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The Weaponization of Nostalgia: How Afghan Miniskirts Became the Latest Salvo in the War on Terror

AAN 2 min

Ajam Media Collective, 23 October 2017
(article originally appeared on 9 September 2017)
Alex Shams, an Iranian-American writer and a PhD student of Anthropology at the University of Chicago, takes a look at the report that US national security adviser McMaster showed Donald Trump 1970s-era photos of Afghan women wearing miniskirts in order to convince him to maintain the 16-year-long US military presence in the country, as the Washington Post had reported:
This isn’t the first time Afghan women’s clothing has been used to justify war. Back in 2001, Republicans took up the blue burqa worn by many Afghan women – and enforced as law by the Taliban, then in power – as a symbol of women’s oppression. (…) The point (…) is to suggest that before 1980, Afghanistan was on its way to becoming a “westernized” society. Some even note that if the US hadn’t supported Islamist extremists, it might have remained one. This appears to be how the images were explainedto Trump, essentially to suggest he shouldn’t give up on Afghanistan because Afghans could, essentially, be “civilized” again. (…) The idea that these photos reveal a time when “women were free” seems to equate “women’s freedom” with miniskirts. (…)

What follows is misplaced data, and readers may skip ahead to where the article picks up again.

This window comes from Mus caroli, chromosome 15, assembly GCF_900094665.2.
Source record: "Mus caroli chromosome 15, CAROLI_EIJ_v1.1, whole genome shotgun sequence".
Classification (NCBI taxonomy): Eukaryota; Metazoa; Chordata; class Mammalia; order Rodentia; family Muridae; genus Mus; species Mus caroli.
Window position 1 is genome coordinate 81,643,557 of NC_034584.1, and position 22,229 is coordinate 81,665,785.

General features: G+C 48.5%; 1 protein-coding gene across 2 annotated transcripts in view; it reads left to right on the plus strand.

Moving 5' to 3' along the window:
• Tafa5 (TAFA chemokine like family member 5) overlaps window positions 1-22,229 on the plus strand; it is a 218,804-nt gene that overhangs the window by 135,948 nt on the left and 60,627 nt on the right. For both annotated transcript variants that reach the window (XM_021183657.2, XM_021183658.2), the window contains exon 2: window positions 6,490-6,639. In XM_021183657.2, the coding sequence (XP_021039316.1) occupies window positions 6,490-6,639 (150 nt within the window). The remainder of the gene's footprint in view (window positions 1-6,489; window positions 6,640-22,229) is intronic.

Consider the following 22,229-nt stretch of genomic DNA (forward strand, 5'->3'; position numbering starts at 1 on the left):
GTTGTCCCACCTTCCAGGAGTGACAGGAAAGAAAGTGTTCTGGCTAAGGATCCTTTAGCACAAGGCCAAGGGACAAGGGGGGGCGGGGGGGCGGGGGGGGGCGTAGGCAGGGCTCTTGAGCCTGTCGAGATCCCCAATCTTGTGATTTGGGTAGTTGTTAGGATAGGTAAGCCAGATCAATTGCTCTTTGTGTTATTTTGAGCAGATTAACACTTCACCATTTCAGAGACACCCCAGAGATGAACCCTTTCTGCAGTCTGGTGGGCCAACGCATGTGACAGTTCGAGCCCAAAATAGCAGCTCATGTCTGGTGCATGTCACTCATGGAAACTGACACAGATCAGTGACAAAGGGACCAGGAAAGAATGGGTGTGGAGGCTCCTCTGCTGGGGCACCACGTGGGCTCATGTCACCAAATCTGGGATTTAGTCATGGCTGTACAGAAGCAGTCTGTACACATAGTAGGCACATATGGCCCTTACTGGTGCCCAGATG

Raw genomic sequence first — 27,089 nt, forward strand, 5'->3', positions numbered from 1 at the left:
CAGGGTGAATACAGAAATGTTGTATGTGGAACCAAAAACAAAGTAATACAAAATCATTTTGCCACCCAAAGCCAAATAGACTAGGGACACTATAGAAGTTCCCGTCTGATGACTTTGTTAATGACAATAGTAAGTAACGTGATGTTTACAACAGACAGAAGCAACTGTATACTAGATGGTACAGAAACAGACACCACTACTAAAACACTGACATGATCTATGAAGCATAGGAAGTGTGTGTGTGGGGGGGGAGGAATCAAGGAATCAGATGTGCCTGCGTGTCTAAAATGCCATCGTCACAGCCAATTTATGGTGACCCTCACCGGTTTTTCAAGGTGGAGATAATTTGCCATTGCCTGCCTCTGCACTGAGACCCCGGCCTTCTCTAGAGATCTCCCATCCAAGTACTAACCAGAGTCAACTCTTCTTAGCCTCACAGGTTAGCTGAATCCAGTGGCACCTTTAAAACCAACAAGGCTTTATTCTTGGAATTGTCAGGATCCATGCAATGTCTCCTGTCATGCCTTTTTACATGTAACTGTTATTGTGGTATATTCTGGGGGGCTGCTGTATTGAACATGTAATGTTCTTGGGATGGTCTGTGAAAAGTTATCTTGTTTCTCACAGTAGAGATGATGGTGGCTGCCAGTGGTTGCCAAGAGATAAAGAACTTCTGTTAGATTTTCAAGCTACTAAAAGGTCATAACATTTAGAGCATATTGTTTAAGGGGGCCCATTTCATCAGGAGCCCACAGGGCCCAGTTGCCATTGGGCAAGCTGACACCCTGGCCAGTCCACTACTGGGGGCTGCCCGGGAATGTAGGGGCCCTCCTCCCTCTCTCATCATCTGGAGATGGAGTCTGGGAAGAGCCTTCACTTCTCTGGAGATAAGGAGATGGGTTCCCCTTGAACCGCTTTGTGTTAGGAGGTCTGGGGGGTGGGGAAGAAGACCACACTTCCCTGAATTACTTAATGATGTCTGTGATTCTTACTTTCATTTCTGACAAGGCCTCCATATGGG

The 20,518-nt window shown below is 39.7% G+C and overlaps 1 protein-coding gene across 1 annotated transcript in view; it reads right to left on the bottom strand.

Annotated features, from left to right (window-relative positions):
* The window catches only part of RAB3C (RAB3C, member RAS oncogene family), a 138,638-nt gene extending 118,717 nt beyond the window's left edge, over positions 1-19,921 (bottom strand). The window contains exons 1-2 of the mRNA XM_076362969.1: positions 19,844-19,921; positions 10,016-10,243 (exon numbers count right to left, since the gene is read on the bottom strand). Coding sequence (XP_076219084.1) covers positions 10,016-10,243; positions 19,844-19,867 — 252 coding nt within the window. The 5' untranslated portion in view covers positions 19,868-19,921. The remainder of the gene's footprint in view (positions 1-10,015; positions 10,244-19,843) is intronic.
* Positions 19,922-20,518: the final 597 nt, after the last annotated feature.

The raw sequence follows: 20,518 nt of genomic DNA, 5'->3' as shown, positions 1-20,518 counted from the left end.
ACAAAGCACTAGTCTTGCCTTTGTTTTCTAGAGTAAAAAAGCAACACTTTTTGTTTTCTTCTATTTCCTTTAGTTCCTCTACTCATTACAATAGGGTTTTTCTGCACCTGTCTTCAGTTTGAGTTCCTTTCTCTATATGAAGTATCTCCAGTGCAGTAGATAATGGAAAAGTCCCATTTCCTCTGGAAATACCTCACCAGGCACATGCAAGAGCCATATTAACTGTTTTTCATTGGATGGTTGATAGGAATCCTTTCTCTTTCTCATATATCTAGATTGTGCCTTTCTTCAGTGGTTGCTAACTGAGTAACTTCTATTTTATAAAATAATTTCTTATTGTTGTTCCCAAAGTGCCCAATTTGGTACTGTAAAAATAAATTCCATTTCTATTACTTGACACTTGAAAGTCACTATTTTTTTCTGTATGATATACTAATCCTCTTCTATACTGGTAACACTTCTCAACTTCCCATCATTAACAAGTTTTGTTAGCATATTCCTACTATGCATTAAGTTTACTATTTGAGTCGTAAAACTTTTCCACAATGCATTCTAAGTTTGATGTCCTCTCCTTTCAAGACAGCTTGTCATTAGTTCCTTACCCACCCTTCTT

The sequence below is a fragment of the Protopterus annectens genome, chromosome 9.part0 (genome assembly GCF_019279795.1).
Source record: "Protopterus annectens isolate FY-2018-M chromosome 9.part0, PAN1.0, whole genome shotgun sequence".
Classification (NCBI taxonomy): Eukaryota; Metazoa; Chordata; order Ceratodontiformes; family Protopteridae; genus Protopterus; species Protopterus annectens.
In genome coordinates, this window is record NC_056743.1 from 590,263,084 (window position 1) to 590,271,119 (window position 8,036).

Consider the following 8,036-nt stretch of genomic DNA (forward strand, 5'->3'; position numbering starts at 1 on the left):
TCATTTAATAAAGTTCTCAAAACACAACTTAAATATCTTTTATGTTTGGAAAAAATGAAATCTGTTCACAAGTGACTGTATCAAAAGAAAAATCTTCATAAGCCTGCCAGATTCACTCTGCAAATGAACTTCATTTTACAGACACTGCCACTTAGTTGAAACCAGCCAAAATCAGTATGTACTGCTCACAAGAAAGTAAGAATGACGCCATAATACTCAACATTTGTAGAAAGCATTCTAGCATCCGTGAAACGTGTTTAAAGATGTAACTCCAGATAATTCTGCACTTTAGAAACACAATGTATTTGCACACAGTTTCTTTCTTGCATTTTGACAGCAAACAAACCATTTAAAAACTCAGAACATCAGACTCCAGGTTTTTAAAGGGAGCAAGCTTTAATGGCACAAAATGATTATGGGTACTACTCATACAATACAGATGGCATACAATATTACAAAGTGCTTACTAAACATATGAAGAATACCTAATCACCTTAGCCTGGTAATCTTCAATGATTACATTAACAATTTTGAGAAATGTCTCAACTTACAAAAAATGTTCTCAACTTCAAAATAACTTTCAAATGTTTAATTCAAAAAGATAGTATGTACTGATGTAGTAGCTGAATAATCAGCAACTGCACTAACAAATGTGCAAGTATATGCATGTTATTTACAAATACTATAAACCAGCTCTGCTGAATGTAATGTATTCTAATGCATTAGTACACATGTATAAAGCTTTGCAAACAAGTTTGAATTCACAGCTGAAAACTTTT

The problem is not that these images are inaccurate. Indeed, some people in Afghanistan did live the lives of those pictures. But this was a tiny segment of the population, comprising a Kabul middle class that enjoyed the support and patronage of a King who built a bubble of prosperity in Kabul but kept the rest of the country in utter poverty – part of the reason for the 1973 coup and the 1978 Revolution. (…) The average Afghan was certainly not wearing miniskirts and attending Kabul University, nor were they taking fashionably-dressed vacations to the mountains in imported cars. This was a very small urban elite and middle-class segment of society shown in the pictures of Kabul in the 1970s, and one that did not reflect the conditions of the majority of Afghans. (…)
 PS: According to this report, the author of the pictures now seves as an advisor to President Ghani.